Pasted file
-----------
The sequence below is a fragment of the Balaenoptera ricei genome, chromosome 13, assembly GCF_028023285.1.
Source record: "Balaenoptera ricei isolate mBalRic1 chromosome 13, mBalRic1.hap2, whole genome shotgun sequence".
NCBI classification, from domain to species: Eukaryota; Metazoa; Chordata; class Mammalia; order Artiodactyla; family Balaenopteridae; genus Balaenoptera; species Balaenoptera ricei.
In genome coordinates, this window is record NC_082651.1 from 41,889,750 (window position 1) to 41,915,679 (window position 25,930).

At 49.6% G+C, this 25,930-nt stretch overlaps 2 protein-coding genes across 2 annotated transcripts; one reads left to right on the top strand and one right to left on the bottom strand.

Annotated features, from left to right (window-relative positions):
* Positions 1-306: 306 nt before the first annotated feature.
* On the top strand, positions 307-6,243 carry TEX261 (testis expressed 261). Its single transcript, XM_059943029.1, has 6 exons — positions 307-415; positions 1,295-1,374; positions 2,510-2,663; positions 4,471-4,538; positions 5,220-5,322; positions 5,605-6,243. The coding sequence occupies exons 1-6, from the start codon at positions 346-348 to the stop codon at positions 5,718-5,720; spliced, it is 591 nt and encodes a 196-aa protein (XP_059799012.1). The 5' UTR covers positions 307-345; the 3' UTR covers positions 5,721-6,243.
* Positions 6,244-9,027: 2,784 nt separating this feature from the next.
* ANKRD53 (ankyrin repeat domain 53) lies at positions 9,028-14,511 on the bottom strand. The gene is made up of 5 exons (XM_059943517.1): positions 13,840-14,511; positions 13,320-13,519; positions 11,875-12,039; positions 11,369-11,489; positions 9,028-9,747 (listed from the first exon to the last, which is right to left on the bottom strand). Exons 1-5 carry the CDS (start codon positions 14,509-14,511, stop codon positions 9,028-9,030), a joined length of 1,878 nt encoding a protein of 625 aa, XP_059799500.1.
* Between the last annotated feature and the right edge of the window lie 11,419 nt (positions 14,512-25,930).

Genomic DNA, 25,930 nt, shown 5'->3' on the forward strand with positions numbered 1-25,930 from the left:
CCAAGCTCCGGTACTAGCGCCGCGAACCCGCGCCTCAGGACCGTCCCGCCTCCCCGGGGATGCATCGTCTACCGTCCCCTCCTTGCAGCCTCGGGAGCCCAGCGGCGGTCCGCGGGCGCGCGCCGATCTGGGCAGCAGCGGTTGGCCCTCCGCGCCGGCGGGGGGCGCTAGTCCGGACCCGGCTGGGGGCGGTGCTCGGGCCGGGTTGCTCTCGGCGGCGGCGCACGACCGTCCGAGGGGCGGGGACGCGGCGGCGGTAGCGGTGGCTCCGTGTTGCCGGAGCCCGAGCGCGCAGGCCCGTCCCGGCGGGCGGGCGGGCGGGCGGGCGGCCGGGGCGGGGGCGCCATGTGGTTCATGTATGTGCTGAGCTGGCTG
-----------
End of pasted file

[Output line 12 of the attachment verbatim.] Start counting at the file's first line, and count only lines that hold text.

Genomic DNA, 25,930 nt, shown 5'->3' on the forward strand with positions numbered 1-25,930 from the left: